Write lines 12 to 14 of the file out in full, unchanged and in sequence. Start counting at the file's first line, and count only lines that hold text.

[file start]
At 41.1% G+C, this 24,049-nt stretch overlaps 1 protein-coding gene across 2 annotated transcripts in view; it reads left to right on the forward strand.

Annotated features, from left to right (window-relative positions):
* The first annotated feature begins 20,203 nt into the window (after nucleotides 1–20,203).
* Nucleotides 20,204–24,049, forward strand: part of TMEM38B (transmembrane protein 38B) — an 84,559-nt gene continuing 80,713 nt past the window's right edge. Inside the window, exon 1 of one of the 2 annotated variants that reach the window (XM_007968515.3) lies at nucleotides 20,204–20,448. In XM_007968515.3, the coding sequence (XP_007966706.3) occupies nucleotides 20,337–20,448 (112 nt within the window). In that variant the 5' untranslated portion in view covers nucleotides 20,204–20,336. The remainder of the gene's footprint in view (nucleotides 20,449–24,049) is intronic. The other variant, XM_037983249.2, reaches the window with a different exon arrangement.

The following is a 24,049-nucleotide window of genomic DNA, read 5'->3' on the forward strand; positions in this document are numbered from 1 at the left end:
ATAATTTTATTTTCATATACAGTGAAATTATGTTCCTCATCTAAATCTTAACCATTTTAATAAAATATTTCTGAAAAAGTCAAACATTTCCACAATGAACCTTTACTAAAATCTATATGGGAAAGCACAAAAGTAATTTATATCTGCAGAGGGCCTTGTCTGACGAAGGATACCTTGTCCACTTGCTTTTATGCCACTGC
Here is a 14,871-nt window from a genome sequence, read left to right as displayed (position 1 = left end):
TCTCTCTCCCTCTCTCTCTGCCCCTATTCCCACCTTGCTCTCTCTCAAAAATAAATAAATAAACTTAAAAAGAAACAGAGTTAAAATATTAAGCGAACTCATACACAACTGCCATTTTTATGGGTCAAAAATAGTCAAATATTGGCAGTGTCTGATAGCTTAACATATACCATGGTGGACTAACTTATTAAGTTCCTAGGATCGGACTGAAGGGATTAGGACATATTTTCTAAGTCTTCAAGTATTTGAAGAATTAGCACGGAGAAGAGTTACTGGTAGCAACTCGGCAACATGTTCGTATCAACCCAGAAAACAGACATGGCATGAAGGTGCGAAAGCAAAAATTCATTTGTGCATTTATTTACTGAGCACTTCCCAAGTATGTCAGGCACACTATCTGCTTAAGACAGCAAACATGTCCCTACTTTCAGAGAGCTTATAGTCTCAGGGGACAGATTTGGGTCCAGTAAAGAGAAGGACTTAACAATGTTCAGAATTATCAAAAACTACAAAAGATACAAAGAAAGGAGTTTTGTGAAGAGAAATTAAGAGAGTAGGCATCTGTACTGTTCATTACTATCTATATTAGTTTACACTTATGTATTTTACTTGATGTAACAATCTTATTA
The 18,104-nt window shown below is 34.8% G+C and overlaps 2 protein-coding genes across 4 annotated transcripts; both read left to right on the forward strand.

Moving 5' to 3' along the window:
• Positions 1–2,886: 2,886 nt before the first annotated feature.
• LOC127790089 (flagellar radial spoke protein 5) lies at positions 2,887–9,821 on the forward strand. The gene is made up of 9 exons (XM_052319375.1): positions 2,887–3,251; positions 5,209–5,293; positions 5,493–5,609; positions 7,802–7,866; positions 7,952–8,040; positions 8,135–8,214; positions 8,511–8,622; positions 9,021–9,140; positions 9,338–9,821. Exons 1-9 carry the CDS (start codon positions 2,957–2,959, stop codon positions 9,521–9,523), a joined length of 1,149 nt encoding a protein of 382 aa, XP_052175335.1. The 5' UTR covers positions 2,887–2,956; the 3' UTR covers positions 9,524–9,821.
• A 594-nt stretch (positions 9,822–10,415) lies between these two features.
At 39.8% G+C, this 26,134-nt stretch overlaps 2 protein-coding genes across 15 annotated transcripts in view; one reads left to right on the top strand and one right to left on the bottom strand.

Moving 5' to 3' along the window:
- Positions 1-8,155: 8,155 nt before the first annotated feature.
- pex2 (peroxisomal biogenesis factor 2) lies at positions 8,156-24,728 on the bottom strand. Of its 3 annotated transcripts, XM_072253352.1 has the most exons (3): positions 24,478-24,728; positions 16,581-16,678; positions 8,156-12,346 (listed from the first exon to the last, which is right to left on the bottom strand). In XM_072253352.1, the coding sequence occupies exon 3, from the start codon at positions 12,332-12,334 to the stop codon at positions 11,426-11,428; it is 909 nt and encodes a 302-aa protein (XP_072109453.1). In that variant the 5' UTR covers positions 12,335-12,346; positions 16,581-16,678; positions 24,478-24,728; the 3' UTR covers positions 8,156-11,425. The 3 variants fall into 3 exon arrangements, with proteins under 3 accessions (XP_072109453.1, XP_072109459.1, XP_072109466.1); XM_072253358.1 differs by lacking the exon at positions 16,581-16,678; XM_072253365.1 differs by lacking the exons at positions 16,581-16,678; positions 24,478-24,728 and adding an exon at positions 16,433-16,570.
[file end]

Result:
• LOC127790089 (flagellar radial spoke protein 5) lies at positions 2,887–9,821 on the forward strand. The gene is made up of 9 exons (XM_052319375.1): positions 2,887–3,251; positions 5,209–5,293; positions 5,493–5,609; positions 7,802–7,866; positions 7,952–8,040; positions 8,135–8,214; positions 8,511–8,622; positions 9,021–9,140; positions 9,338–9,821. Exons 1-9 carry the CDS (start codon positions 2,957–2,959, stop codon positions 9,521–9,523), a joined length of 1,149 nt encoding a protein of 382 aa, XP_052175335.1. The 5' UTR covers positions 2,887–2,956; the 3' UTR covers positions 9,524–9,821.
• A 594-nt stretch (positions 9,822–10,415) lies between these two features.
At 39.8% G+C, this 26,134-nt stretch overlaps 2 protein-coding genes across 15 annotated transcripts in view; one reads left to right on the top strand and one right to left on the bottom strand.